9 Grammatical Pitfalls


[kwon-tuh-fahy] /ˈkwɒn təˌfaɪ/
verb (used with object), quantified, quantifying.
to determine, indicate, or express the quantity of.
Logic. to make explicit the quantity of (a proposition).
to give quantity to (something regarded as having only quality).
Origin of quantify
1830-40; < Medieval Latin quantificāre, equivalent to Latin quant(us) how much + -ificāre -ify
Related forms
quantifiable, adjective
quantifiably, adverb
quantification, noun
nonquantifiable, adjective
unquantifiable, adjective
unquantified, adjective Unabridged
Based on the Random House Dictionary, © Random House, Inc. 2015.
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Examples from the web for unquantifiable
  • We're not talking unquantifiable efficiency ratings.
  • These people have endured countless pages of contradicting evidence and an unquantifiable amount of rational arguments.
  • Uncertainty is a measure of how workers and businesses feel, which is unquantifiable.
  • And it requires sacrificing today to ward off uncertain and unquantifiable future risks.
  • Chances are there's already a latent order present which reveals itself only upon unrehearsed and unquantifiable reflection.
  • Lenny, the main character, is a dinosaur in this world because he still believes in the unquantifiable qualities of individuals.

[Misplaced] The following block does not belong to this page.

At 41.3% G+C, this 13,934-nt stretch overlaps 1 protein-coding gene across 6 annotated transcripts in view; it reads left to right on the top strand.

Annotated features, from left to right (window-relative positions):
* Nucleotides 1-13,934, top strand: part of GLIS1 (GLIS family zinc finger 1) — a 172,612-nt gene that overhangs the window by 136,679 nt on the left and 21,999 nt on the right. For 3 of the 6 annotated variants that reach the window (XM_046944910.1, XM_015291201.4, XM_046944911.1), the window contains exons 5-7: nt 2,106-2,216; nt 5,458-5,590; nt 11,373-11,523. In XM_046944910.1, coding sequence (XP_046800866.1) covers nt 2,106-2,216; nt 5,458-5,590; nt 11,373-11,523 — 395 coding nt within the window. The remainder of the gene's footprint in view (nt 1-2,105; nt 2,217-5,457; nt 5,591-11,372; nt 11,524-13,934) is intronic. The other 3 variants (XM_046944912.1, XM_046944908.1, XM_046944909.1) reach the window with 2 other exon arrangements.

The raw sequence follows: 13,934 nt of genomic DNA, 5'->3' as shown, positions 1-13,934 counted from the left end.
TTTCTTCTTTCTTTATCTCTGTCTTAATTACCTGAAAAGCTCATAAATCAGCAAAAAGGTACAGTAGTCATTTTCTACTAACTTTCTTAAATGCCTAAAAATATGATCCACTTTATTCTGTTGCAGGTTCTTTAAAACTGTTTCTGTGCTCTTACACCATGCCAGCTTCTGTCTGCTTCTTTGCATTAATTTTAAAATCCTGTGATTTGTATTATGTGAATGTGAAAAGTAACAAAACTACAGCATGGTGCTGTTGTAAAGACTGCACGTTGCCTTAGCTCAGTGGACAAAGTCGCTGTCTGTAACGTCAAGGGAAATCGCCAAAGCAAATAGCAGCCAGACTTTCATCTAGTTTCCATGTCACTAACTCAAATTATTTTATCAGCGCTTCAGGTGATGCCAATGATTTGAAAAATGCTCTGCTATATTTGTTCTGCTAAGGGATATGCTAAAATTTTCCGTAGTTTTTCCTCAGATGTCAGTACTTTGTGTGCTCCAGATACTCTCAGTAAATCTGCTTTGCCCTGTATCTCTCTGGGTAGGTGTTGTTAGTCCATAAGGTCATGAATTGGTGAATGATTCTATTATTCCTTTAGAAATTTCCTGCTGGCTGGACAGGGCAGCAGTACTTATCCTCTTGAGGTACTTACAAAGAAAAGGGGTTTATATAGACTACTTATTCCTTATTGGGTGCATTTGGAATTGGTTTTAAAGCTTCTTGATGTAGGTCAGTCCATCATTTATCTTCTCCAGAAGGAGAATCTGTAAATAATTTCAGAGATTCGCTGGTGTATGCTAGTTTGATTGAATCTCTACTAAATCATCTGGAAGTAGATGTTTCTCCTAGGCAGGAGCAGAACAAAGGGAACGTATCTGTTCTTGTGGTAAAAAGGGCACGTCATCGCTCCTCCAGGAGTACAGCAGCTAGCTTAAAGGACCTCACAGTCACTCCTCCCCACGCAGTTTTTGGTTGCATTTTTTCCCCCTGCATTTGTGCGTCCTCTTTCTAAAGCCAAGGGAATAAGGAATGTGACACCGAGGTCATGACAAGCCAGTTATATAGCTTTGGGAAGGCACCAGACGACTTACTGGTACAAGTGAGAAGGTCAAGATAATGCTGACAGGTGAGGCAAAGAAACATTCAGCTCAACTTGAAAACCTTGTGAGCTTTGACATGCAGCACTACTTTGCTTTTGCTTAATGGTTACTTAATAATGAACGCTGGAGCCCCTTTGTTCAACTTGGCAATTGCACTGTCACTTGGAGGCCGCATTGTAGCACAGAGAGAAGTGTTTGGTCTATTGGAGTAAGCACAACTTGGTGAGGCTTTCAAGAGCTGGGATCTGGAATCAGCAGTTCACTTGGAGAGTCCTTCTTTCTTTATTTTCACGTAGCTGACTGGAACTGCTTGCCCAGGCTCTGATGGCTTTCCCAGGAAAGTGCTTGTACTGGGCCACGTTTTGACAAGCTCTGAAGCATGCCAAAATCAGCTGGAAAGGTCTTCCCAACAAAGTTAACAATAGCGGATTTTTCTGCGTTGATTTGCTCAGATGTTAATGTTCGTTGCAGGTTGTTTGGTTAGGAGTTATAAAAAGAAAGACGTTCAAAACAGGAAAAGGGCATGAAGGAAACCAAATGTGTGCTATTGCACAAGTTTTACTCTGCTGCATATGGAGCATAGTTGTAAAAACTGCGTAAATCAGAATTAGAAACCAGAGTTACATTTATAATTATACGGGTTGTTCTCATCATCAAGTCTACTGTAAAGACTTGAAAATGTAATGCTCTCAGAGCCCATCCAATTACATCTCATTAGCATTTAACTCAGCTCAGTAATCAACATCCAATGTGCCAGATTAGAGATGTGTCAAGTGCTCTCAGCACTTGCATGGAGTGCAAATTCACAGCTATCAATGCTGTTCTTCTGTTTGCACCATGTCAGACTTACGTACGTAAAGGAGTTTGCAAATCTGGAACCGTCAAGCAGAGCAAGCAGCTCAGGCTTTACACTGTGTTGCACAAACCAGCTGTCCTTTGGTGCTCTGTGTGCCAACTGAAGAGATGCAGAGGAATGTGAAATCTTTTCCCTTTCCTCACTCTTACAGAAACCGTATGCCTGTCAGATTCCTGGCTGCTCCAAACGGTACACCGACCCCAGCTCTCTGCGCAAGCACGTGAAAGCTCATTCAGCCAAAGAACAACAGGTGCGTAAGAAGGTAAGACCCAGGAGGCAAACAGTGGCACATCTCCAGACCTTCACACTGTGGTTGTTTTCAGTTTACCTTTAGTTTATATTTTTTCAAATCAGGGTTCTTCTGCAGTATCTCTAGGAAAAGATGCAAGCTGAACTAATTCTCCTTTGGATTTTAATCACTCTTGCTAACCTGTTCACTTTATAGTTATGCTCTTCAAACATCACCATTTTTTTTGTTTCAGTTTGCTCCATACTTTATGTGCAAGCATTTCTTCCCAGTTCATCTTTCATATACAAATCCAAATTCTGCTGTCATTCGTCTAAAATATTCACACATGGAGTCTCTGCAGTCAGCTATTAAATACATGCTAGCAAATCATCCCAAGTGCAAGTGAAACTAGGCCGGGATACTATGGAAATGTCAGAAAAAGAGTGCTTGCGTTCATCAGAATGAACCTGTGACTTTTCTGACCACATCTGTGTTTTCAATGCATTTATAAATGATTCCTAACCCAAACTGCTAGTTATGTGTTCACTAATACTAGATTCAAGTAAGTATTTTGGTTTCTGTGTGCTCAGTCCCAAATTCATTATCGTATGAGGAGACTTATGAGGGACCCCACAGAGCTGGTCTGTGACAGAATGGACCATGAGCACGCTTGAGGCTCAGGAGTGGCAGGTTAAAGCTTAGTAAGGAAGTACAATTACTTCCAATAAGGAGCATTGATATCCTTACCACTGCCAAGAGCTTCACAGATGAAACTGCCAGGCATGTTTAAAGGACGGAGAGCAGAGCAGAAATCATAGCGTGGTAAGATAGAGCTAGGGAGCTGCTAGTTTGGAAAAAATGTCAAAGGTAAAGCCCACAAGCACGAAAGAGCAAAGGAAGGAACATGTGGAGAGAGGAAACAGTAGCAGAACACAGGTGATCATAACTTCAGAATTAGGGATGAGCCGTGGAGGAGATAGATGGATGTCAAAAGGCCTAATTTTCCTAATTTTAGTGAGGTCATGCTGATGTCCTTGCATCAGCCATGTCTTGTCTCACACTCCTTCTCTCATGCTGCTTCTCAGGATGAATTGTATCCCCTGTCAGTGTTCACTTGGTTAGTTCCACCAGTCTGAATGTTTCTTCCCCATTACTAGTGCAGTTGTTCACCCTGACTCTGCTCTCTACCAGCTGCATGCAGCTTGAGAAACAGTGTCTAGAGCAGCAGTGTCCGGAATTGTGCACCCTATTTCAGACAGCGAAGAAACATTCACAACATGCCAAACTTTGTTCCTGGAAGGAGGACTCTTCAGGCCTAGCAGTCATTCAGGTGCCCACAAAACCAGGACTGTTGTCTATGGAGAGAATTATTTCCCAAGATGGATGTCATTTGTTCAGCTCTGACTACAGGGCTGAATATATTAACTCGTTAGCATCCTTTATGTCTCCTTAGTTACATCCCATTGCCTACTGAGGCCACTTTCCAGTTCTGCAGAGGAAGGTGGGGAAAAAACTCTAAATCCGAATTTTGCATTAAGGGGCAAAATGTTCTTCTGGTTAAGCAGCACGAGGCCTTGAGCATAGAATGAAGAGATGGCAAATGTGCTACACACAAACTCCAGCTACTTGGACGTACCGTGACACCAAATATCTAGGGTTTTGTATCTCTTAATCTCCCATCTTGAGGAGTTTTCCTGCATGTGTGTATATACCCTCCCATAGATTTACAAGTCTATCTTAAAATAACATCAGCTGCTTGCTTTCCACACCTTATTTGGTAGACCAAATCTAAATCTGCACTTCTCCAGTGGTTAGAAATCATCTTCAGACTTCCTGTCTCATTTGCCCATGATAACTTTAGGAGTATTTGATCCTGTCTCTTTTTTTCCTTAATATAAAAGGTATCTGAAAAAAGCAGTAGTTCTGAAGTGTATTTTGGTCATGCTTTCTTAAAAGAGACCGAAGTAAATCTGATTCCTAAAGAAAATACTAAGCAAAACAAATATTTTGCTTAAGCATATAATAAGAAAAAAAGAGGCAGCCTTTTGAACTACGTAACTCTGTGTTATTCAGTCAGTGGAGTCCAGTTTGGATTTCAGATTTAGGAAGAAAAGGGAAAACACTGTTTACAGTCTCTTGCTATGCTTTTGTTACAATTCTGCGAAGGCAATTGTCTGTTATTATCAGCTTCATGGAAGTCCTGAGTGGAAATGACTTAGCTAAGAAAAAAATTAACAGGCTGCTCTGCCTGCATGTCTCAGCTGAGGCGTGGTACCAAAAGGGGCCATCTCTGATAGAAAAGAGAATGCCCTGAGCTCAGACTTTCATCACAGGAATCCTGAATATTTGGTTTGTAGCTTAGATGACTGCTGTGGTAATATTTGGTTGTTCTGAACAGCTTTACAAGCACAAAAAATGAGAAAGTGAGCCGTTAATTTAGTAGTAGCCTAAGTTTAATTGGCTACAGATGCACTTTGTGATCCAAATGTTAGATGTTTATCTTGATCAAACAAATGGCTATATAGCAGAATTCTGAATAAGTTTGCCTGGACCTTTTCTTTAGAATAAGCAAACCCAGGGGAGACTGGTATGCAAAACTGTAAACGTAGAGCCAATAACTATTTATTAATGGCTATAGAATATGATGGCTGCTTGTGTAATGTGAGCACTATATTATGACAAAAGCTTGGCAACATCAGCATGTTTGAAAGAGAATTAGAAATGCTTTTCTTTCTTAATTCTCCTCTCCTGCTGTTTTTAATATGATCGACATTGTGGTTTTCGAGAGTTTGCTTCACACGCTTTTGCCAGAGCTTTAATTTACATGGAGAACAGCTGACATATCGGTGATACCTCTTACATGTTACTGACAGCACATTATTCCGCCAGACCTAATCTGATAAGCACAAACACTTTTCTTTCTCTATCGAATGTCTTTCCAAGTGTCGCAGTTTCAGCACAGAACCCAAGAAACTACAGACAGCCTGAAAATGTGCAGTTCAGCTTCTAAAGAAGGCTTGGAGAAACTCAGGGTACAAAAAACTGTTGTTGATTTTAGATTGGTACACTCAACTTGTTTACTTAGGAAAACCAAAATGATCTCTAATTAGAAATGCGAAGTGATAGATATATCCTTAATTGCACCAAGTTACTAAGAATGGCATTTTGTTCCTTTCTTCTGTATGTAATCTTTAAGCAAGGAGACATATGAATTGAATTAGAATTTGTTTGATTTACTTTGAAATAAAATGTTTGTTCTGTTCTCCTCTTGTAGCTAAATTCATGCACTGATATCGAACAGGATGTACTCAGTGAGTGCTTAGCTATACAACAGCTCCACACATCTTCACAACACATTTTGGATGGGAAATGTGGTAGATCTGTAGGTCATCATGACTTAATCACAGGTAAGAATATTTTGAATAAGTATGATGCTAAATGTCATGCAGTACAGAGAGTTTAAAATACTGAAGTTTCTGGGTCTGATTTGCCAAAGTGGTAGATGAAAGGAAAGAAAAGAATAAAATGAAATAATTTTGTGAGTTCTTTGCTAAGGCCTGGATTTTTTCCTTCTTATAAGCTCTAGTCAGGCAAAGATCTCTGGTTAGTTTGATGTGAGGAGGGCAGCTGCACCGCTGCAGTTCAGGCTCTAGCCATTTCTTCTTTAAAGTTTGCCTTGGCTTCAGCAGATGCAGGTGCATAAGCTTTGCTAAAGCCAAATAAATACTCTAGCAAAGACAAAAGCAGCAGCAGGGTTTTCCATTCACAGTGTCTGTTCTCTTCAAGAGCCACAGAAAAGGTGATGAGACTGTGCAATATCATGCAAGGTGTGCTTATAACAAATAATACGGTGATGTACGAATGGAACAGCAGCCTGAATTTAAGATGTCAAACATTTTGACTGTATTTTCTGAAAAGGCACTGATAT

• So much of what goes into making a good teacher is intangible and unquantifiable.
  • More certain, although unquantifiable, is the decision's impact on profit-and-loss accounts.
  • But there remain plenty of other-unquantifiable-liabilities.
  • Also, the figures account for tangible economic losses but do not account for human losses that are priceless and unquantifiable.
British Dictionary definitions for unquantifiable


not capable of being quantified


verb (transitive) -fies, -fying, -fied
to discover or express the quantity of
(logic) to specify the quantity of (a term) by using a quantifier, such as all, some, or no
Derived Forms
quantifiable, adjective
quantification, noun
Word Origin
C19: from Medieval Latin quantificāre, from Latin quantus how much + facere to make
Collins English Dictionary - Complete & Unabridged 2012 Digital Edition
© William Collins Sons & Co. Ltd. 1979, 1986 © HarperCollins
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Contemporary definitions for unquantifiable

unable to be counted or to have a value assigned; impossible to determine the quantity of's 21st Century Lexicon
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Word Origin and History for unquantifiable

1888, from un- + quantifiable (see quantify). Related: Unquantifiably.



1840, from Medieval Latin quantificare, from Latin quantus "as much," correlative pronomial adjective (see quantity) + facere "to make" (see factitious). Literal sense of "determine the quantity of, measure" is from 1878. Related: Quantified; quantifying.

Online Etymology Dictionary, © 2010 Douglas Harper
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